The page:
Handel and Haydn Society’s first complete Hercules ran this past weekend at Symphony Hall to considerable acclaim. The musical drama has not, alas, held a high place in the canon. Handel wrote this in a month in 1744, but apparently misunderstood his London audience, imagining that Hercules and Semele (presented by H + H last year) would be as popular as his biblical oratorios. Not only was it not religious; it lay somewhere between opera and oratorio. But Hercules with its English libretto by Thomas Broughton which turned Hercules into a dutiful husband, an 18th-century idea of a hero, is also not easily stageable, although Peter Sellars made a valiant attempt with the Lyric Opera of Chicago in 2011.
According to Charlotte Valori (for the Barbican):
Handel adapted Hercules from Sophocles’s tragedy “Women of Trachis,” the tale of how Hercules met his death at the unwitting hands of his wife Dejanira, herself tricked by the centaur Nessus many years earlier into keeping a fatal poison under the guise of a love-charm. Nessus, mortally wounded by Hercules when the centaur attempted to rape Dejanira, knew Hercules’s wandering eye all too well: he relied on Dejanira’s eventual desperation to save her marriage in order to revenge himself on the hero from the far side of the grave. “Women of Trachis” is an excoriating study of lust, anger and human jealousy: if you want to know it better, Timberlake Wertenbaker’s Dianeira (memorably made into a BBC radio play with Joseph Fiennes as Hyllus) is a great place to begin. Unfortunately, for Hercules, Handel’s librettist Thomas Broughton decided to tidy up the hero’s character for the 18th century, turning him into a virtuous husband. Apart from producing an immediate structural flaw in the plot, instantly reducing the nobility and queenliness of Dejanira’s actions as well as those of Hercules and Nessus, and being laughably comic from a classical point of view, this taming of Hercules neuters the work as a whole. The result is that the whole story is reduced to a paltry little marriage spat which goes wrong, instead of the multi-layered, morally complex vendetta-martyrdom Sophocles gives his hero.
If Handel’s/Broughton’s take at times rose dramatically above the level of a paltry marriage spat, it was partly because Artistic Director Harry Christophers’s vividly willed, it especially from superb chorus, perhaps the most dramatically engaged character in the show, especially in the first half. “Jealousy!” and second act “Love and Hymen,” (yes) an ode to marriage, and “Tyrants no more shall dread” (the one choral piece performed by H + H in 1885 to celebrate Handel’s 200th birthday) were also the numbers that most engaged the composer’s imagination. These examples simply stopped the show.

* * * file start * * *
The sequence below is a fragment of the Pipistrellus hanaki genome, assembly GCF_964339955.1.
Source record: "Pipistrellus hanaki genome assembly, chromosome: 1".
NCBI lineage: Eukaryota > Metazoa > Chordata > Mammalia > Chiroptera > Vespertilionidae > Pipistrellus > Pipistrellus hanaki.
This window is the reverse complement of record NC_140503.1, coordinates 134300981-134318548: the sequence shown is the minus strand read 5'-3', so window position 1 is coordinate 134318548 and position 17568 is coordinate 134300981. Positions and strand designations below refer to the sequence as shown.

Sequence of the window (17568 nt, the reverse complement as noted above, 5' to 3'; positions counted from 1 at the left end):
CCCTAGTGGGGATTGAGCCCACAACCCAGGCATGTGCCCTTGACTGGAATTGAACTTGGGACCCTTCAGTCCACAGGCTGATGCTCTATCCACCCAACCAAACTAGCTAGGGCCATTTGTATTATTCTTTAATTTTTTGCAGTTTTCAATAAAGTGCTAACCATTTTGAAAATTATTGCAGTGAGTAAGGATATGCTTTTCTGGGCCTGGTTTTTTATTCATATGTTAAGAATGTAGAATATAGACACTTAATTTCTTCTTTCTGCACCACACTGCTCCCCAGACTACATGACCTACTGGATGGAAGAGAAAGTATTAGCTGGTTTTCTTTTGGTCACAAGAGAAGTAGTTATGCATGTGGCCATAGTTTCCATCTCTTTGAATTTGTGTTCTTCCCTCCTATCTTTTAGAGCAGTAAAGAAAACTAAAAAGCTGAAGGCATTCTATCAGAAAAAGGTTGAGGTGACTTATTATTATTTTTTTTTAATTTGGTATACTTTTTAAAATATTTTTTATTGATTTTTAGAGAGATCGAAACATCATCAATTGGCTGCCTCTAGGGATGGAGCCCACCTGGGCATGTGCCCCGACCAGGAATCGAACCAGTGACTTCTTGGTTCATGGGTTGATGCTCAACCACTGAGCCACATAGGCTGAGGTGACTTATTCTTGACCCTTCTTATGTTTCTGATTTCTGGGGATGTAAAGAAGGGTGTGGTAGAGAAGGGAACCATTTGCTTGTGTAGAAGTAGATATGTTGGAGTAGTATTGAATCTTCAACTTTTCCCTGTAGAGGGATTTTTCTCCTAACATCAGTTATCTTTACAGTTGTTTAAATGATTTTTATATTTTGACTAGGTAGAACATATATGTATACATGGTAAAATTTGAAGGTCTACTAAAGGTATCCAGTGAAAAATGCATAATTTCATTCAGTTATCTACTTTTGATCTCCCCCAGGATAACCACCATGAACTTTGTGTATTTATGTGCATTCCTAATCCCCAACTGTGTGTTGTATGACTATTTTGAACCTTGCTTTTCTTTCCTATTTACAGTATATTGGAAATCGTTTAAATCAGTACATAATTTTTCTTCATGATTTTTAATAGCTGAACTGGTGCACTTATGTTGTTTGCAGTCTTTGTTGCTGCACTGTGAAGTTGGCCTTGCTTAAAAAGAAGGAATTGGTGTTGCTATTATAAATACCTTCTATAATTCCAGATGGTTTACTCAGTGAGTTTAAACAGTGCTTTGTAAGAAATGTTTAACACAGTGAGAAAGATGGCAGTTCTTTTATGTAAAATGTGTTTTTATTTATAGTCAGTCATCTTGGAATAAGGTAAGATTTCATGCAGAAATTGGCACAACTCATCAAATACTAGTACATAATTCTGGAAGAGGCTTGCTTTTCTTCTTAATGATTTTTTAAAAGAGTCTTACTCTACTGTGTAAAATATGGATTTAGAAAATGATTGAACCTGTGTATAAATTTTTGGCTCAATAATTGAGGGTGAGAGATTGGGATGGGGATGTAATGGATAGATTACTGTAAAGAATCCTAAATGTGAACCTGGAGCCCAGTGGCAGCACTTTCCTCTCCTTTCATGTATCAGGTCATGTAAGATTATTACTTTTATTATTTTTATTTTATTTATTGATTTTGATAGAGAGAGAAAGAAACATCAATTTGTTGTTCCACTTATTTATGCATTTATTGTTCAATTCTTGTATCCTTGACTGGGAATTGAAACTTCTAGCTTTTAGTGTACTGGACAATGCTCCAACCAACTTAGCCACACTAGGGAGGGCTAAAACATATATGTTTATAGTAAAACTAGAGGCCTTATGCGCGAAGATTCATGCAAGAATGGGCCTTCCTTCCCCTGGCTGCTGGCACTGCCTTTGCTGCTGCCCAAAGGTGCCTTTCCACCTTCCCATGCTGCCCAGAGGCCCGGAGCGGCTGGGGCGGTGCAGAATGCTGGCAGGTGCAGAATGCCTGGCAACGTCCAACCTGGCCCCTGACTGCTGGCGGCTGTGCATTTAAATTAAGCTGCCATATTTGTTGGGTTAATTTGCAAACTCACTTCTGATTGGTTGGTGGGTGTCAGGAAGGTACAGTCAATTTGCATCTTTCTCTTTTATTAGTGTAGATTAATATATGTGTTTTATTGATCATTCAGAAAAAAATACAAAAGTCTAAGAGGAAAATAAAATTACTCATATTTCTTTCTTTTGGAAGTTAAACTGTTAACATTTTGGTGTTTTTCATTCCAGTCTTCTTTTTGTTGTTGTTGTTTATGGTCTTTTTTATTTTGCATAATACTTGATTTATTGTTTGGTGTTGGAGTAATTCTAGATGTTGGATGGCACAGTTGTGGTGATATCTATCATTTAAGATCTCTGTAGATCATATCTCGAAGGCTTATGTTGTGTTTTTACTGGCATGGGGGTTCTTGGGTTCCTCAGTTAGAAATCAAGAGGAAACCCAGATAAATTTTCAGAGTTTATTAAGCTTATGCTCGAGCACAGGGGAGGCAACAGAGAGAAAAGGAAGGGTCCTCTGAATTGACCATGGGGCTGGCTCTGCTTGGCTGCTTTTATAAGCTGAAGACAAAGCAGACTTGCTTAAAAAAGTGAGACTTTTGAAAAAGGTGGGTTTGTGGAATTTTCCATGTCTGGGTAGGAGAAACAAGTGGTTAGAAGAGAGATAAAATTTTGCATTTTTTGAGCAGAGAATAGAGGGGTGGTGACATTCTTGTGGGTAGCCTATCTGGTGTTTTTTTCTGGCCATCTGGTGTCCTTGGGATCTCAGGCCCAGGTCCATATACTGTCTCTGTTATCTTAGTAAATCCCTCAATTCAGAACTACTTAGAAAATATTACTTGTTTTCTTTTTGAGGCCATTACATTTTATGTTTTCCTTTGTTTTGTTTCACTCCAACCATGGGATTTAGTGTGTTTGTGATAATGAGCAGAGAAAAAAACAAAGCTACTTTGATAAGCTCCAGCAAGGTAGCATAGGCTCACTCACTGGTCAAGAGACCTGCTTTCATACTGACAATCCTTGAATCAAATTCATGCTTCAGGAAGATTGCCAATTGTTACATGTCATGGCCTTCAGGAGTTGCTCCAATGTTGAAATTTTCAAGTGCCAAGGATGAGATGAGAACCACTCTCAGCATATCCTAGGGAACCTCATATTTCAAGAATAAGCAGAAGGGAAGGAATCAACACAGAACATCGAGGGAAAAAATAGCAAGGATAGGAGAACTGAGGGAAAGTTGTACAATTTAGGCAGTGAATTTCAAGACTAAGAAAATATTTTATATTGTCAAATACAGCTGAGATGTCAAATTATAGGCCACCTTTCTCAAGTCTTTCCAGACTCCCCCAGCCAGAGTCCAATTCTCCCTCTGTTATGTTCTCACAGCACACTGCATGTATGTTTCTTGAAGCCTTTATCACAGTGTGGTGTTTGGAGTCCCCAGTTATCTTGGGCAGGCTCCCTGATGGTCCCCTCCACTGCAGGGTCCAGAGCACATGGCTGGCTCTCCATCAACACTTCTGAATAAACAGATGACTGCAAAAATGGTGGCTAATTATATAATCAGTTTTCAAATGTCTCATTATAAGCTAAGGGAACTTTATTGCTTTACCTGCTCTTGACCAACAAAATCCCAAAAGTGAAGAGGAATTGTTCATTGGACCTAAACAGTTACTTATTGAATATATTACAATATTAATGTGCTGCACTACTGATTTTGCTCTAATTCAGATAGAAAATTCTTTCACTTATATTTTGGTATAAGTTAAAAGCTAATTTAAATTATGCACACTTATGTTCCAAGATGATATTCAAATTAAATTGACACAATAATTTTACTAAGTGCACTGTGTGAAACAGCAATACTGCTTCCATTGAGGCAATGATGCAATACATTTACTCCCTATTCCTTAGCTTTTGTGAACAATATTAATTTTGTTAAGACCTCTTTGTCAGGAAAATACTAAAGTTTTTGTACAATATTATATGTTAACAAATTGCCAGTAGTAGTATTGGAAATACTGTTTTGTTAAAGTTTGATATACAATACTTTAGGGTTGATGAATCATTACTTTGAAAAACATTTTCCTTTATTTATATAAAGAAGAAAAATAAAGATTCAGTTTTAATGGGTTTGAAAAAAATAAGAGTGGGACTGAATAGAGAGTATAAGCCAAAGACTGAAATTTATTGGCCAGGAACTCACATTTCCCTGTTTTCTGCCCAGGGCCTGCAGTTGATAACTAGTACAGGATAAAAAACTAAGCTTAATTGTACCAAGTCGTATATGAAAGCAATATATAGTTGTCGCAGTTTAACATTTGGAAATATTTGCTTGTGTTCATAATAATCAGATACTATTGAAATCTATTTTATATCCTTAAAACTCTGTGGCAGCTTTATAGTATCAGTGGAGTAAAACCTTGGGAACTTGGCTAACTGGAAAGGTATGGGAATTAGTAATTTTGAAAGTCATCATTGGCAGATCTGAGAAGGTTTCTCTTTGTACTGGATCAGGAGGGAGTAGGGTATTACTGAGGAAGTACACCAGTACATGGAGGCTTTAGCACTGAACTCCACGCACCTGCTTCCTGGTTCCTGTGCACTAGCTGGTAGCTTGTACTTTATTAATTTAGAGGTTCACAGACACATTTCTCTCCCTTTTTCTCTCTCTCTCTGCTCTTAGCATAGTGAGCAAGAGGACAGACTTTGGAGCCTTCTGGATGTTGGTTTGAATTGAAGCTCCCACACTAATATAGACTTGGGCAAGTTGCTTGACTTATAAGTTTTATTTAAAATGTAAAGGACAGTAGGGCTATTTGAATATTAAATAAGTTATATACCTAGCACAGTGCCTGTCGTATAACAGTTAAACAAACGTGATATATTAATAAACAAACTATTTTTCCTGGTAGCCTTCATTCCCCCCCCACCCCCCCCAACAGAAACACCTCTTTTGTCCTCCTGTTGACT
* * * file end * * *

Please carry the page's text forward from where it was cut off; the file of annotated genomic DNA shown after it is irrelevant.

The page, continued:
Boston’s hometown star soprano, Amanda Forsythe, deftly delivered Iola, the beautiful daughter (of the King of Oechali) held captive by Hercules upon his return home, who caused the spiteful jealousy of his wife, Dejanira. Trilling around with the purest of tones in the upper stratosphere without benefit of an oxygen tank, she stunned us, as her feats have done hereabouts so many times. Her impressive coloratura, breathtaking melismas, charming stage manner and apparent ease of execution reminded me of the young Kathleen Battle. Forsythe will return to H + H in December for “A Baroque Christmas.”
Christophers led his able forces in a relentlessly and determinedly engrossing traversal. William Purefoy, a lyrical countertenor, sang the Lichas, a herald, with well-produced and bright high notes and absolutely no hootiness. Samoan bass Jonathan Lemalu brought to Hercules the appropriate bravura and authority, especially in his aria “Oh Jove! What Land is This.” I’d love to hear him do “Oh ruddier than a cherry…” from Acis and Galetea. His bloody death and transfiguration scene carried great poignance. Tenor Robert Murray’s beautiful reclamation of love in “From celestial seats descending” as Hyllus, the young son of Hercules, who loves Iole advanced the drama in convincing oratorio tones. While there wasn’t much she or anyone else (except the chorus) could do with the overlong stretches of expositional recitativos, in the first half, Catherine Wyn-Rogers, a powerful mezzo-soprano, absolutely shone later as Hercules’s wife Dejanira. A plummy singing actress, her passionately crazed Act III jealousy aria, “Where Shall I Fly,” represented the true dramatic nut of the entire endeavor. She returns to H + H for Haydn’s Harmoniemesse next January.
The orchestra, high in energy, accuracy and commitment, never disappointed. At the beginning of at least one number, section leaders Aisslinn Nosky, Guiomar Turgeon, violins; Karina Schmitz, viola; and Guy Fishman, cello, seemed to constitute a fine string quartet. I’d like to hear them in step out for some of that repertoire. The oft-praised Fishman also did his part in an excellent basso continuo section, which included theorbo player Paula Chateauneuf, harpsichordist Ian Watson, and organist Blackwell. Handel knew exactly how to deploy trumpets, and trumpeters Jesse Levine and Bruce Hall inevitably heightened the drama moments. Once more into the breach, H + H’s gem of a chorus gave notice of their chops whenever they stood. As individuals, many appear as star soloists with other ensembles around town (and the globe); collectively they make a truly glorious noise, and they contributed mightily to Friday night’s success.
Susan Miron is a book critic, essayist, and harpist. She writes about classical music and books for The Arts Fuse. Her last two CDs featured her transcriptions of keyboard music of Domenico Scarlatti.